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Bourdais edges his teammate in Vegas

Published Aug. 28, 2005

Sebastien Bourdais and Bruno Junquiera spent much of the weekend together, eating and hanging out in the garage areas their Newman-Haas teams share.

On Saturday night, the two got really close, dueling wheel to wheel for 20 laps at more than 200 mph before Bourdais edged Junquiera by a car length at Las Vegas Motor Speedway for his sixth Champ Car victory of the season.

"It's always a very difficult race on an oval. There is a lot of pressure and it's kind of scary sometimes," said Bourdais, a Frenchman who resides in Tampa. "Respect on track was very good. It was the key to not sticking your car in the wall.

"Bruno was right there and was very close to me. If he kept that close to me much longer, I was thinking of backing off, because if we would have touched at that speed it would have been very, very bad."

Bourdais prevailed by 0.066 seconds in the sixth-closest series finish since 1979.

Pole-sitter Patrick Carpentier held on for third, 4.091 seconds behind Bourdais. Rodolfo Lavin finished fourth, and Jimmy Vasser rounded out the top five.

Bourdais, the series points leader, moved in front by passing Alex Tagliani 58 laps into the 167-lap event. By Lap 83 Junquiera was moving in to set the stage for the final showdown in the inaugural series event at Las Vegas.

Bourdais took the faster low lane, but Junquiera stayed with him as the two swapped spots five times in the last seven laps around the 1{-mile superspeedway, sometimes leading by inches.

An engine change shortly before the race left Bourdais feeling a little underpowered.

"I stuck it on the inside where nobody could pass me," he said.

It was Bourdais' ninth career victory, two on superspeedways in a series dominated by street circuits and road courses.

Junquiera, second in points, said he was frustrated by caution flags as he moved up on the leader before finally catching him. Then he just relied on his teammate's judgment.

"We were racing side by side for so many laps. Inside the car it looks pretty close but you know that both drivers are good and are trying to be safe," he said.

"When you finish a race like this in one piece, it's a good race."

Bourdais leads Junquiera 307-280 in points with two races left.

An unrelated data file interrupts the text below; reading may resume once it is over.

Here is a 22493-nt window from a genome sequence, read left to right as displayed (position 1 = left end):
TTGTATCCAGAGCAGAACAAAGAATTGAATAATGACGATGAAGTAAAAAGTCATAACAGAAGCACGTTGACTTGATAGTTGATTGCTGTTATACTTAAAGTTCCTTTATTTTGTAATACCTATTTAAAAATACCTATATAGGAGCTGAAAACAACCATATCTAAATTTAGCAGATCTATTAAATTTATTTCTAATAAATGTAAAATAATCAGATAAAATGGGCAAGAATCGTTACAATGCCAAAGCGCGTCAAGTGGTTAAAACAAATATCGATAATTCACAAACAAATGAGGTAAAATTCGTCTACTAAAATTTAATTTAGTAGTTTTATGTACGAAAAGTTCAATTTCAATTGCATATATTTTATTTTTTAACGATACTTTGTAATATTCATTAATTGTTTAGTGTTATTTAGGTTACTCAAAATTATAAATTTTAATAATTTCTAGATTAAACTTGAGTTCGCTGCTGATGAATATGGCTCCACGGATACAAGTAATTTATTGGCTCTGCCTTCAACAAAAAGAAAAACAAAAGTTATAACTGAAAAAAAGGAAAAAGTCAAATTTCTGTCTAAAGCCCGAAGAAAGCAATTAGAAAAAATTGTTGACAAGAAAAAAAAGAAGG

Carpentier, frustrated by a gearbox in which fifth and sixth gears were reversed, remains third, 66 points behind Bourdais.

FORMULA ONE: Rubens Barrichello won the inaugural Chinese Grand Prix in Shanghai to clinch second place in the championship as Ferrari teammate Michael Schumacher had a rare rough race _ spinning out and finishing 12th, more than a lap behind.

Barrichello completed the 56 laps on the 3.388-mile track one second ahead of Jenson Button of BAR-Honda. Kimi Raikkonen of McLaren-Mercedes was third, almost catching Button at the end.

The Brazilian started from the pole and led virtually the entire way in a race seen as a marketing bonanza in a country of 1.3-billion. He'll finish second in points to Schumacher, who has a record 12 wins this season and has clinched his seventh title. Button also clinched third in points.

Former F1 world champion Jacques Villeneuve was 11th in his debut for Renault.

NHRA: Greg Anderson clinched the Pro Stock points championship despite losing in the opening round of eliminations and Tony Schumacher won in Top Fuel for the eighth time this season at the O'Reilly Fall Nationals in Dallas.

Anderson, who has won consecutive titles, lost to Kurt Johnson but still earned enough points to clinch. Dave Connolly went on to win the class, beating Bruce Allen in the final.

Schumacher topped Dave Grubnic, an Australian who was trying to become the first non-North American professional class winner, in the final. Del Worsham beat Cruz Pedregon in the Funny Car final.